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February 2013

Dancing with Chaos

Patricia Monaghan

ISBN: 1-903392-27-6

Page Count: 84

Publication Date: Sunday, September 01, 2002

Click to play audio Patricia Monaghan reads the poem "The Butterfly Ta... play
Click to play audio Patricia Monaghan reads "The Poised Edge of Chaos" play

About this Book

Poetry and physics dance in this collection inspired by metaphors drawn from chaos theory and quantum mechanics. Mathematics can graph the heart's chaotic rhythm, but this poetry moves with that rhythm. From the strange attractor who disrupts life's laminar flow to the mysteries of sensitive dependence and hurricanes in space/time, Dancing with Chaos links science and poetry in a passionate tango.

Author Biography

Patricia Monaghan taught literature and environment at DePaul University in Chicago for many years. Winner of the 1992 Friends of Literature Award, she was the author of two previous volumes of poetry and several works of nonfiction.  A new collection of poetry is planned for Spring 2013.  Patricia died suddenly in November 2012, a huge loss to her family, friends, students, readers and fellow writers.

Read a sample from this book

The Poised Edge of Chaos
Sand sifts down, one grain at a time,
forming a small hill. When it grows high
enough, a tiny avalanche begins. Let
sand continue to sift down, and avalanches
will occur irregularly, in no predictable order,
until there is a tiny mountain range of sand.
Peaks will appear, and valleys, and as
sand continues to descend, the relentless
sand, piling up and slipping down, piling
up and slipping down, piling up - eventually
a single grain will cause a catastrophe, all
the hills and valleys erased, the whole face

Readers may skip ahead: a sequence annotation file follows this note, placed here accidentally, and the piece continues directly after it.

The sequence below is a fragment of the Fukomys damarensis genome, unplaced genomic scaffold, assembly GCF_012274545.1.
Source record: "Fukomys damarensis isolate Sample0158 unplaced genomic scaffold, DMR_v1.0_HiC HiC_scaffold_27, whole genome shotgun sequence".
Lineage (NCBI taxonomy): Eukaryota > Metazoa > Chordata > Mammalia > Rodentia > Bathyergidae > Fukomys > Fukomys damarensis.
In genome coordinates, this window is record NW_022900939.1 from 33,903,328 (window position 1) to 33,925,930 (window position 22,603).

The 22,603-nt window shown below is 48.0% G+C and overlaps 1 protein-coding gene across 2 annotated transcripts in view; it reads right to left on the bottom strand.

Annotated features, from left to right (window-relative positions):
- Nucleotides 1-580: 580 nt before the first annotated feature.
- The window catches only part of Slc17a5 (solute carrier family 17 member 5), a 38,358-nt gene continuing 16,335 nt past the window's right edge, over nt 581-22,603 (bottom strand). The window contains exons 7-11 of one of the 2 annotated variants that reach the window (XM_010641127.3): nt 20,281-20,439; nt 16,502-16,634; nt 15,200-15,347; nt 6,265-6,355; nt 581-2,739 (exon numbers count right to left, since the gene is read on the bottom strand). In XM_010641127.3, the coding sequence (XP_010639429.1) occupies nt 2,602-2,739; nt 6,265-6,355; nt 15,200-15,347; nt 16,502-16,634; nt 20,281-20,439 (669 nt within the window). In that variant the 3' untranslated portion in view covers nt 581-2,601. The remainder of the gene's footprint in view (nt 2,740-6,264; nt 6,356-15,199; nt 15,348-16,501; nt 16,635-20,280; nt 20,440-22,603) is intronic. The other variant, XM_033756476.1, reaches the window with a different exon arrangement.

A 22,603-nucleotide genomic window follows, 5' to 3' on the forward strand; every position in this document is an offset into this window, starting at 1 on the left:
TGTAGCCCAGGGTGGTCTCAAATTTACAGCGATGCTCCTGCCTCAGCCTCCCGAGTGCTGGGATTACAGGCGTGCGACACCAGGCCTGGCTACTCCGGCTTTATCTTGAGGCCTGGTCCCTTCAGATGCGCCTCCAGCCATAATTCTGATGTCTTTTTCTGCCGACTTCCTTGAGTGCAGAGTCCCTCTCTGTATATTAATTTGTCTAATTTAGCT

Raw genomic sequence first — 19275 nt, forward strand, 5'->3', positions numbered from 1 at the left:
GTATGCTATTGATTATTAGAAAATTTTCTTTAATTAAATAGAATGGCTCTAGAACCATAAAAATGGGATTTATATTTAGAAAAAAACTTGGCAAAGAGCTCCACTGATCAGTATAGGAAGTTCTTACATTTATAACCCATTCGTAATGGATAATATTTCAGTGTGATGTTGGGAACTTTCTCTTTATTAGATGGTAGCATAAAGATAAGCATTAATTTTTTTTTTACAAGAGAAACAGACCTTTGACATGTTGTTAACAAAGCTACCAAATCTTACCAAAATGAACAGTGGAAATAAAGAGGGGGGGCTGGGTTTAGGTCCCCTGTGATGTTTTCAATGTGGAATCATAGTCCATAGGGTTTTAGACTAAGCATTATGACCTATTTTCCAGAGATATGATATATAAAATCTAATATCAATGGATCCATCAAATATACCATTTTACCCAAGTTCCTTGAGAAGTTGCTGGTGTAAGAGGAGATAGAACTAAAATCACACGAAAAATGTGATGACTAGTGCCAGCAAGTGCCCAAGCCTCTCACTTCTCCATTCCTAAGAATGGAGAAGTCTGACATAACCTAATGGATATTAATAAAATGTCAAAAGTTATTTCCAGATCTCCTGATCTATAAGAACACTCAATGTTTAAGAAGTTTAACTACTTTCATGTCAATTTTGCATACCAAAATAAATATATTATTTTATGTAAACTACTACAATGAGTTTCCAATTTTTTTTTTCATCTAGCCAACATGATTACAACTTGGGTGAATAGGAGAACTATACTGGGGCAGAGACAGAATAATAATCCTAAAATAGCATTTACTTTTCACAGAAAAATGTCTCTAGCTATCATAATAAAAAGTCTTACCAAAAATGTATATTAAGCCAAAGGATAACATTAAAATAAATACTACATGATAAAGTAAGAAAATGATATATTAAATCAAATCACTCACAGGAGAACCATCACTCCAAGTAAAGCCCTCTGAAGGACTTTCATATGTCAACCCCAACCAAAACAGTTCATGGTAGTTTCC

of the landscape changed in an instant.
Walking yesterday, my heels crushed chamomile
and released intoxicating memories of home.
Earlier this week, I wrote an old love, flooded
with need and desire. Last month I planted
new flowers in an old garden bed -
one grain at a time, a pattern is formed,
one grain at a time, a pattern is destroyed,
and there is no way to know which grain
will build the tiny mountain higher, which
grain will tilt the mountain into avalanche,
whether the avalanche will be small or
catastrophic, enormous or inconsequential.
We are always dancing with chaos, even when
we think we move too gracefully to disrupt
anything in the careful order of our lives,
even when we deny the choreography of passion,
hoping to avoid earthquakes and avalanches,
turbulence and elemental violence and pain.
We are always dancing with chaos, for the grains
sift down upon the landscape of our lives, one,
then another, one, then another, one then another.
Today I rose early and walked by the sea,
watching the changing patterns of the light
and the otters rising and the gulls descending,
and the boats steaming off into the dawn,
and the smoke drifting up into the sky,
and the waves drumming on the dock,
and I sang. An old song came upon me,
>one with no harbour nor dawn nor dock,
no woman walking in the mist, no gulls,
no boats departing for the salmon shoals.
I sang, but not to make order of the sea
nor of the dawn, nor of my life. Not to make
order at all. Only to sing, clear notes over sand.
Only to walk, footsteps in sand. Only to live.